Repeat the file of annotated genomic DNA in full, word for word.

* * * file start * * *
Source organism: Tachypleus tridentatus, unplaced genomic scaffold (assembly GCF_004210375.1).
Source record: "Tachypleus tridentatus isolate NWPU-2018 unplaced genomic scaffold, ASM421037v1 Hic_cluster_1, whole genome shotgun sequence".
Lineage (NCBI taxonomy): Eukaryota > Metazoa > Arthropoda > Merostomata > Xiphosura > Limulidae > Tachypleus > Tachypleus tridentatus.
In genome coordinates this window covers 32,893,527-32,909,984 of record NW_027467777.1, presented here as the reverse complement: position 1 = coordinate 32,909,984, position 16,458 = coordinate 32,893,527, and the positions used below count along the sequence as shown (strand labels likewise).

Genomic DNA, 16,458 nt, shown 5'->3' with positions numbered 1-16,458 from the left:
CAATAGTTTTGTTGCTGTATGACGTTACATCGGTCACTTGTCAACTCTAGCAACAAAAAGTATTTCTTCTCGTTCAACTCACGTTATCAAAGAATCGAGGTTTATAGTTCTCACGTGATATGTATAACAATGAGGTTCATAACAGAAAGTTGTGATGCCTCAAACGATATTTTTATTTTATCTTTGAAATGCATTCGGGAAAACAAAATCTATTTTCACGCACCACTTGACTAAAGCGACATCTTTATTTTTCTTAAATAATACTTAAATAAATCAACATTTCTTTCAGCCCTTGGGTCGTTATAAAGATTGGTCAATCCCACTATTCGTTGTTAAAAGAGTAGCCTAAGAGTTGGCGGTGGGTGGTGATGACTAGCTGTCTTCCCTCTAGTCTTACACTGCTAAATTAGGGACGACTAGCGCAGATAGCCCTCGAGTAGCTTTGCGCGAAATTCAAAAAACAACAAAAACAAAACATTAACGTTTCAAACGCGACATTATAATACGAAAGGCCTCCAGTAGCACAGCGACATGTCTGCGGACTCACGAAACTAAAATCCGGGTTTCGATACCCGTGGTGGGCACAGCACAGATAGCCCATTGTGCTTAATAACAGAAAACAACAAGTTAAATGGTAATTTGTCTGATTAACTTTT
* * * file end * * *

Source organism: Tachypleus tridentatus, unplaced genomic scaffold (assembly GCF_004210375.1).
Source record: "Tachypleus tridentatus isolate NWPU-2018 unplaced genomic scaffold, ASM421037v1 Hic_cluster_1, whole genome shotgun sequence".
Lineage (NCBI taxonomy): Eukaryota > Metazoa > Arthropoda > Merostomata > Xiphosura > Limulidae > Tachypleus > Tachypleus tridentatus.
In genome coordinates this window covers 32,893,527-32,909,984 of record NW_027467777.1, presented here as the reverse complement: position 1 = coordinate 32,909,984, position 16,458 = coordinate 32,893,527, and the positions used below count along the sequence as shown (strand labels likewise).

Genomic DNA, 16,458 nt, shown 5'->3' with positions numbered 1-16,458 from the left:
CAATAGTTTTGTTGCTGTATGACGTTACATCGGTCACTTGTCAACTCTAGCAACAAAAAGTATTTCTTCTCGTTCAACTCACGTTATCAAAGAATCGAGGTTTATAGTTCTCACGTGATATGTATAACAATGAGGTTCATAACAGAAAGTTGTGATGCCTCAAACGATATTTTTATTTTATCTTTGAAATGCATTCGGGAAAACAAAATCTATTTTCACGCACCACTTGACTAAAGCGACATCTTTATTTTTCTTAAATAATACTTAAATAAATCAACATTTCTTTCAGCCCTTGGGTCGTTATAAAGATTGGTCAATCCCACTATTCGTTGTTAAAAGAGTAGCCTAAGAGTTGGCGGTGGGTGGTGATGACTAGCTGTCTTCCCTCTAGTCTTACACTGCTAAATTAGGGACGACTAGCGCAGATAGCCCTCGAGTAGCTTTGCGCGAAATTCAAAAAACAACAAAAACAAAACATTAACGTTTCAAACGCGACATTATAATACGAAAGGCCTCCAGTAGCACAGCGACATGTCTGCGGACTCACGAAACTAAAATCCGGGTTTCGATACCCGTGGTGGGCACAGCACAGATAGCCCATTGTGCTTAATAACAGAAAACAACAAGTTAAATGGTAATTTGTCTGATTAACTTTT